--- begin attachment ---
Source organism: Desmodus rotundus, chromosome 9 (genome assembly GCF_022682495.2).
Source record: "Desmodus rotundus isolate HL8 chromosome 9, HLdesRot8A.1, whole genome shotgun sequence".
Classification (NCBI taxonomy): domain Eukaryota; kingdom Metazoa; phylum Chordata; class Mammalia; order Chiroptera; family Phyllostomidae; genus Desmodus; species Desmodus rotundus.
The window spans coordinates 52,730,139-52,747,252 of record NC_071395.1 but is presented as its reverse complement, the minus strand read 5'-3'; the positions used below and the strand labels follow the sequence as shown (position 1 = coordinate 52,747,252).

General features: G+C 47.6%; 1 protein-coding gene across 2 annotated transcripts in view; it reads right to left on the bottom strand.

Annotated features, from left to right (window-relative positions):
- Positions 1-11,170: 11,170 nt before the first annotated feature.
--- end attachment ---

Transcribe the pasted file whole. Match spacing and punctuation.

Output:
Source organism: Desmodus rotundus, chromosome 9 (genome assembly GCF_022682495.2).
Source record: "Desmodus rotundus isolate HL8 chromosome 9, HLdesRot8A.1, whole genome shotgun sequence".
Classification (NCBI taxonomy): domain Eukaryota; kingdom Metazoa; phylum Chordata; class Mammalia; order Chiroptera; family Phyllostomidae; genus Desmodus; species Desmodus rotundus.
The window spans coordinates 52,730,139-52,747,252 of record NC_071395.1 but is presented as its reverse complement, the minus strand read 5'-3'; the positions used below and the strand labels follow the sequence as shown (position 1 = coordinate 52,747,252).

General features: G+C 47.6%; 1 protein-coding gene across 2 annotated transcripts in view; it reads right to left on the bottom strand.

Annotated features, from left to right (window-relative positions):
- Positions 1-11,170: 11,170 nt before the first annotated feature.